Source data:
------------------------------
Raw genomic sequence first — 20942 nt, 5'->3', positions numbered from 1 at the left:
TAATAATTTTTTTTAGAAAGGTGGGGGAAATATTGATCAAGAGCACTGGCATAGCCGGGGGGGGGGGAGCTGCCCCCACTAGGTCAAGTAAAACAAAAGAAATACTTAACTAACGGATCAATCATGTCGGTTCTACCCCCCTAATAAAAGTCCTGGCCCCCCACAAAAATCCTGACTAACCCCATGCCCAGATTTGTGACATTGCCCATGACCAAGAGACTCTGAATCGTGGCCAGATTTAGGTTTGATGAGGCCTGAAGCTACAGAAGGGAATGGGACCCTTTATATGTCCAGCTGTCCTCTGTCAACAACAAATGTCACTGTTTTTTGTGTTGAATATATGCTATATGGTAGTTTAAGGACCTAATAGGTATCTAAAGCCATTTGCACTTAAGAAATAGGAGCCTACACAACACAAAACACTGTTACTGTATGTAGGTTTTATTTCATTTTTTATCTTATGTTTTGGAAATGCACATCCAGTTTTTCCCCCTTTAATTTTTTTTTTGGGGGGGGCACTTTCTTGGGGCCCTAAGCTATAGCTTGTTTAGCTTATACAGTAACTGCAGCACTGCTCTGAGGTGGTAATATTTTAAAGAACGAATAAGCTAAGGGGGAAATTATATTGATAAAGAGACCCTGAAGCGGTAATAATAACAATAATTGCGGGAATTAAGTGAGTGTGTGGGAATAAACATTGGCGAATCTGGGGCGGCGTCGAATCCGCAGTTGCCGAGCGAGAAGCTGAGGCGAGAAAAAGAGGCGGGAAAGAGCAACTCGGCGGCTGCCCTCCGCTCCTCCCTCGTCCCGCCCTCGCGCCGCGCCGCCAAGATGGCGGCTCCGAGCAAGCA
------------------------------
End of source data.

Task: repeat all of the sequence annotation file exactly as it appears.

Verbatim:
Raw genomic sequence first — 20942 nt, 5'->3', positions numbered from 1 at the left:
TAATAATTTTTTTTAGAAAGGTGGGGGAAATATTGATCAAGAGCACTGGCATAGCCGGGGGGGGGGGAGCTGCCCCCACTAGGTCAAGTAAAACAAAAGAAATACTTAACTAACGGATCAATCATGTCGGTTCTACCCCCCTAATAAAAGTCCTGGCCCCCCACAAAAATCCTGACTAACCCCATGCCCAGATTTGTGACATTGCCCATGACCAAGAGACTCTGAATCGTGGCCAGATTTAGGTTTGATGAGGCCTGAAGCTACAGAAGGGAATGGGACCCTTTATATGTCCAGCTGTCCTCTGTCAACAACAAATGTCACTGTTTTTTGTGTTGAATATATGCTATATGGTAGTTTAAGGACCTAATAGGTATCTAAAGCCATTTGCACTTAAGAAATAGGAGCCTACACAACACAAAACACTGTTACTGTATGTAGGTTTTATTTCATTTTTTATCTTATGTTTTGGAAATGCACATCCAGTTTTTCCCCCTTTAATTTTTTTTTTGGGGGGGGCACTTTCTTGGGGCCCTAAGCTATAGCTTGTTTAGCTTATACAGTAACTGCAGCACTGCTCTGAGGTGGTAATATTTTAAAGAACGAATAAGCTAAGGGGGAAATTATATTGATAAAGAGACCCTGAAGCGGTAATAATAACAATAATTGCGGGAATTAAGTGAGTGTGTGGGAATAAACATTGGCGAATCTGGGGCGGCGTCGAATCCGCAGTTGCCGAGCGAGAAGCTGAGGCGAGAAAAAGAGGCGGGAAAGAGCAACTCGGCGGCTGCCCTCCGCTCCTCCCTCGTCCCGCCCTCGCGCCGCGCCGCCAAGATGGCGGCTCCGAGCAAGCA